Tags: African American, African Americans, America, america's race problem, black, black skin color, Chief Justice John Roberts, cultural identity, current-events, discrimination, ethnic identity, ethnicity, European Americans, identity, Marian Wright-Edelman, race, Race in America, skin color, slavery, white
Without realizing it, many educators and people of influence are supporting and promoting the separation and discrimination of people by race and color. The way it is being done is through the use of race by color, i.e., black race and white race. Let us take a close look at these phenomena called race by color and see what problems and challenges it continues to place of humanity, especially in America. The word race initially did not contain an element of color when it was used by the Angles and Saxons to distinguish themselves from the Brits. To the people then, the word race carried a sense of a biological difference among nations. Today, we know “What is false in this dogma is the belief that a nation is a race, a group sharing a common biological descent. Equating nation with race defies the most elementary knowledge of history. From time immemorial, Europe and America have been playgrounds of miscegenation” (Jacques Barzan, From Dawn to Decadence, 1500 to the Present).
Race by color became important in America when Africans became the primary source of slaves. Creating two races, one black and one white served to strengthen the power, prestige and control of majority society. The Europeans/European Americans were identified as white; meaning that all the positive attributes of human beings would be posited in them. For the African/African Americans, the reverse was alleged to be true. This illusion of race would and could work because the enslavers held all power over the slaves, and to a large degree, society. The power did not reside only in the skin color, but how the skin complexion was valued in society. For example, under the belief system of race by color, only a so-called white man and a so-called white woman could produce a so-called white child. In effect, no other man or woman on the planet could do that. All people of color (who were less valued in society than the so-called white) could never produce a so-called white child. Any and all off springs of European men would take the identity of the mother. In an effort to prevent European servant women from marrying African men, the state of Maryland created and passed the first miscegenation law in 1661. The slave industry even created a system whereby the degree of whiteness could be measured in Africans and other slaves of color which increased their market value—mulatto, quadroon, octoroon, etc.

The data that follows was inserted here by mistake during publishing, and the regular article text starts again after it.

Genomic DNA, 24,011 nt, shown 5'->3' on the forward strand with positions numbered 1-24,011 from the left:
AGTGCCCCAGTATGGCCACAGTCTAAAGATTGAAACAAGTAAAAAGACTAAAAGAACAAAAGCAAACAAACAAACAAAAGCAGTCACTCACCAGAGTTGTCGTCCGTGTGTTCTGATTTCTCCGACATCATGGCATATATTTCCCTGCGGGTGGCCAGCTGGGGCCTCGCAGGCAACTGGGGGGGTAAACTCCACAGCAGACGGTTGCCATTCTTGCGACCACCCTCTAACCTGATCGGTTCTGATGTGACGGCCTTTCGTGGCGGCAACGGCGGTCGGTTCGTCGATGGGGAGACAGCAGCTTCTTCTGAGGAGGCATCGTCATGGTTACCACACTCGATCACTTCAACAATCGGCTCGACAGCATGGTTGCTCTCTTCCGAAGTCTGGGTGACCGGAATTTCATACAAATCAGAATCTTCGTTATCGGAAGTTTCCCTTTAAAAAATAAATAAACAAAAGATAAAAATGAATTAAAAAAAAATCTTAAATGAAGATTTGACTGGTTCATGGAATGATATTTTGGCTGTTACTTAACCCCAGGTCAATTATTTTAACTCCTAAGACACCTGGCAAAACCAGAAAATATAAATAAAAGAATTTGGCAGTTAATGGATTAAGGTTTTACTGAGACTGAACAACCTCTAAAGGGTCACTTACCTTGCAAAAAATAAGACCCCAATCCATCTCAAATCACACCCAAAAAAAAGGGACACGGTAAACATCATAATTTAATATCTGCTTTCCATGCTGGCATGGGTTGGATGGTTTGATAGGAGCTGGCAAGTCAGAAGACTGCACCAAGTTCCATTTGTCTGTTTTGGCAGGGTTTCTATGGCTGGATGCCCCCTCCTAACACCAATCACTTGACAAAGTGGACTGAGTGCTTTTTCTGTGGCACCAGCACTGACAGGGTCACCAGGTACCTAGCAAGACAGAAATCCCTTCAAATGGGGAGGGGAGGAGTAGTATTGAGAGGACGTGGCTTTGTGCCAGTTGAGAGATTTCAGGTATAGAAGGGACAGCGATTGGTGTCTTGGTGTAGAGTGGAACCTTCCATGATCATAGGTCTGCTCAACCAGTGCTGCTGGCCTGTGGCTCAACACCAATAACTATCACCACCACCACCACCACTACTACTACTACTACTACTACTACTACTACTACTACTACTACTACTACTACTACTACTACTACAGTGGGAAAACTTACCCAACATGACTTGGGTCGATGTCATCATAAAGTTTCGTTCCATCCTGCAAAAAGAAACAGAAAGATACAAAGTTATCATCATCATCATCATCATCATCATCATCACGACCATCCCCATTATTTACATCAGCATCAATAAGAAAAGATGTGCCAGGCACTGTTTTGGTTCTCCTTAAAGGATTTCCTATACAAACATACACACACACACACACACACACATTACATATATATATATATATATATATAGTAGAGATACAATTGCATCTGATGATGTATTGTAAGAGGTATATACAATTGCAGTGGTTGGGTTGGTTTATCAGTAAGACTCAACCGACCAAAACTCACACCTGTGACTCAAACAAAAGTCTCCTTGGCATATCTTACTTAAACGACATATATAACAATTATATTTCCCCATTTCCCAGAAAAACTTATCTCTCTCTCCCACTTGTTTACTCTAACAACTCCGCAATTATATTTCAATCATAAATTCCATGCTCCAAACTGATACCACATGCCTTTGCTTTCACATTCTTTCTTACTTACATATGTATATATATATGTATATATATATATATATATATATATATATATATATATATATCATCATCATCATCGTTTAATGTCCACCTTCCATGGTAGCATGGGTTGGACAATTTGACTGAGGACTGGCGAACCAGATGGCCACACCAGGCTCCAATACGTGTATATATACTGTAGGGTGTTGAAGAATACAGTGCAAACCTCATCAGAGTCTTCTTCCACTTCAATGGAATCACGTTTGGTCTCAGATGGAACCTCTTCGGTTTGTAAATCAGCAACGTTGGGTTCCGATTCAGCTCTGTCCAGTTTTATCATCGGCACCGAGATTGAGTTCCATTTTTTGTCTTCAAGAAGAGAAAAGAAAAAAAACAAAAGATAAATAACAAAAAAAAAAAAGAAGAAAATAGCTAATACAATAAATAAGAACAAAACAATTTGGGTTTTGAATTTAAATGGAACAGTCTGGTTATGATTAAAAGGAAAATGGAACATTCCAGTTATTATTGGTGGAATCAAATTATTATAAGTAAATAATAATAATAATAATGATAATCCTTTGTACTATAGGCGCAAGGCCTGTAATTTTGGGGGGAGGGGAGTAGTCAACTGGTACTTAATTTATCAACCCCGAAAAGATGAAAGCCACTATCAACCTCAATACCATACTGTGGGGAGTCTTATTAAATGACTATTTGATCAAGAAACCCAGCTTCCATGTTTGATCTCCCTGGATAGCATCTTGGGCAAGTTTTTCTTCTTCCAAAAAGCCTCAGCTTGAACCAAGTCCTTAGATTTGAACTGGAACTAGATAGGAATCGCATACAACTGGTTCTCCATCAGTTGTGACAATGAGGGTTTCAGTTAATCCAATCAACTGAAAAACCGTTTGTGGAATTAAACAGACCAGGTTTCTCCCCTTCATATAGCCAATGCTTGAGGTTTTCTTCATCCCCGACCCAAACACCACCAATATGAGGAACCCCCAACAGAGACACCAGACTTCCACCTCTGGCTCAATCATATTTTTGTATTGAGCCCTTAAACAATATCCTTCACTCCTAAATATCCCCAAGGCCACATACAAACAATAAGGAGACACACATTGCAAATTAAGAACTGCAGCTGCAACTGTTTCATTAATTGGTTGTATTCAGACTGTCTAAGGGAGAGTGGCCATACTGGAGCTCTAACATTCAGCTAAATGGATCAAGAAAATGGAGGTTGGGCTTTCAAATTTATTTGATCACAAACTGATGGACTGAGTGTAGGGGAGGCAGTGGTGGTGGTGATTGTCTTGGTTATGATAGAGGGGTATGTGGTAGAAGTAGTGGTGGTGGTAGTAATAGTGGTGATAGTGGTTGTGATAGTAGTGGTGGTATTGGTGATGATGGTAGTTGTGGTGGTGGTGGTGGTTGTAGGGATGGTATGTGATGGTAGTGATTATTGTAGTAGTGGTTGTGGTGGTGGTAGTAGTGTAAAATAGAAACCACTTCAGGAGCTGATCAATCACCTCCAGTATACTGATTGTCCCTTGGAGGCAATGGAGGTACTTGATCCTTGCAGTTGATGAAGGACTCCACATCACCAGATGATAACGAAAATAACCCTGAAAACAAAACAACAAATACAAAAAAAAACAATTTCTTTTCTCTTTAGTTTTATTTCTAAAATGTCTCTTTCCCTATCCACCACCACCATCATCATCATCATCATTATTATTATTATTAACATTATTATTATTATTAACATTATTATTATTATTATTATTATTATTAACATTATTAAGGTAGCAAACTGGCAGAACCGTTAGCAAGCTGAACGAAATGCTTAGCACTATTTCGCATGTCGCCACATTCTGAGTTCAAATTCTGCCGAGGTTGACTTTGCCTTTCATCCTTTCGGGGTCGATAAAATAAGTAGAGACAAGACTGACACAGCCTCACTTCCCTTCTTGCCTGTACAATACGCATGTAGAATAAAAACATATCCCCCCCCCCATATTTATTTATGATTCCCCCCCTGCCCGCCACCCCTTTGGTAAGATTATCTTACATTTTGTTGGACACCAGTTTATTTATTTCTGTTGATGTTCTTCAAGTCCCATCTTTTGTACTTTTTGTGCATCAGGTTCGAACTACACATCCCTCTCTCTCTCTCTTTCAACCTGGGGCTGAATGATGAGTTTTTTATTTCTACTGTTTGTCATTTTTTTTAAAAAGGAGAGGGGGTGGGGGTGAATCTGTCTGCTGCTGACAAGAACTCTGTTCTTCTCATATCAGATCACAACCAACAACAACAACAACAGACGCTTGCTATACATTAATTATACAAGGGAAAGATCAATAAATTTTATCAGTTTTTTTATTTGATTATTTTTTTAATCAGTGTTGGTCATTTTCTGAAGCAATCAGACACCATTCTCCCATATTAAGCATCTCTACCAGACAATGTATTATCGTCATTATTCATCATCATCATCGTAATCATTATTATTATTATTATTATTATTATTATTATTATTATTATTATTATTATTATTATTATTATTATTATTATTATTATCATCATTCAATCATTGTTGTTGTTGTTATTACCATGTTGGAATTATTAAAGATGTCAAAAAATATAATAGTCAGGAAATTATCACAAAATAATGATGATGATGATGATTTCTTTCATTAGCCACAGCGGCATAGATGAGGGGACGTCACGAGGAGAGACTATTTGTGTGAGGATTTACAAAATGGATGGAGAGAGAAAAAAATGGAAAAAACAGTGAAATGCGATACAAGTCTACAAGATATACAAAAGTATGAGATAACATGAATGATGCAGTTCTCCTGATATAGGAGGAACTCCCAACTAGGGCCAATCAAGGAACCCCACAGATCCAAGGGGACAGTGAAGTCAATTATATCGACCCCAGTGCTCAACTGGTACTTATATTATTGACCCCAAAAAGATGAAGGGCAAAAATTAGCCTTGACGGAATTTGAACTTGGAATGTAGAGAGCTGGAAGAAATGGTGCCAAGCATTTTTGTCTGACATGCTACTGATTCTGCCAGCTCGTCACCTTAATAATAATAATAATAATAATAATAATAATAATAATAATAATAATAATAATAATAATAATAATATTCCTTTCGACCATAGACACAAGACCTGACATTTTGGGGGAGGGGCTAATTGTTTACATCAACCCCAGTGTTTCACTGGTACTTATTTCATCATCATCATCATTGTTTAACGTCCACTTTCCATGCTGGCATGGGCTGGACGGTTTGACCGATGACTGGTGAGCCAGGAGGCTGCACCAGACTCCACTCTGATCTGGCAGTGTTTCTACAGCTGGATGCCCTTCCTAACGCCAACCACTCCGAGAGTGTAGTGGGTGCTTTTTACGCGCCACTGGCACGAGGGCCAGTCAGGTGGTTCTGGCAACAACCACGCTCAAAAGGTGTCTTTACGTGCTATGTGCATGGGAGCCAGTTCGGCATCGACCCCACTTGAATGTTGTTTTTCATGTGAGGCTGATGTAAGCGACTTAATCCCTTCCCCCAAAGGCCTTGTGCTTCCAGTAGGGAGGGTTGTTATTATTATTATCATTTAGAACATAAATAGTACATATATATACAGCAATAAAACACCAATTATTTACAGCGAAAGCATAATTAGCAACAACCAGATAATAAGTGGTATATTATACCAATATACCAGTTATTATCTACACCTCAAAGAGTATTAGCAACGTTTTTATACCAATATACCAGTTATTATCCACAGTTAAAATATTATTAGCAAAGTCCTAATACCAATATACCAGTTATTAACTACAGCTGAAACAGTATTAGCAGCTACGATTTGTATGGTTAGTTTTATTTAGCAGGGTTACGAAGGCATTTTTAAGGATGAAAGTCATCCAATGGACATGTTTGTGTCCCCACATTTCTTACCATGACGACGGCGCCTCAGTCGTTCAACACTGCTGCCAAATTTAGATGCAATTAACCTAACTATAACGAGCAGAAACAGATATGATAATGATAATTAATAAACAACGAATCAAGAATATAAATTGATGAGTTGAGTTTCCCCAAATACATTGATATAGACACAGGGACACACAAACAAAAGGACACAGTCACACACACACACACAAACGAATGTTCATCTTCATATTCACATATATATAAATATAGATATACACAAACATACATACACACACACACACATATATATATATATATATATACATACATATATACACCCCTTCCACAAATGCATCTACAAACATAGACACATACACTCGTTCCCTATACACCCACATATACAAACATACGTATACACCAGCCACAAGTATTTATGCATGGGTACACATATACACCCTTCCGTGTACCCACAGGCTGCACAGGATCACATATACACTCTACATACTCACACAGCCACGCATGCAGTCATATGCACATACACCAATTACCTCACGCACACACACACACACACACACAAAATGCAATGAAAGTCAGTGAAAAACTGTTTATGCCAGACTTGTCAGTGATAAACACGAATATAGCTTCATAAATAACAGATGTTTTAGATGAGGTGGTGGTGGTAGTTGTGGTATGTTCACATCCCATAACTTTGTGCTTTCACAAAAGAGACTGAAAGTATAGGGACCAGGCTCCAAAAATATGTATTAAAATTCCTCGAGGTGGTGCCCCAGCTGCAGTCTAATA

The illusion of human and social value associated with the skin color is still very much a part of American society today, and because of that, America can make only limited social progress. Part of the problem comes from many Americans who are unwilling to recognize the fact that race is an illusion and want to hold on to their color as an identity. The problem with holding on to race by color is that it cannot be defined except on a very limited basis, and then it falls apart. People who identify themselves as black may not in fact have a black skin color, so what does black mean in those situations? Some people will suggest that black means African American. Well, black and African American are not the same or interchangeable. Black does not distinguish a personal identity based on color, culture, ethnicity, or geography—the only relevance black has is to a black race that was created during slavery with all negative contexts. The same thing can be said of European Americans who call themselves white, except the contexts are positive.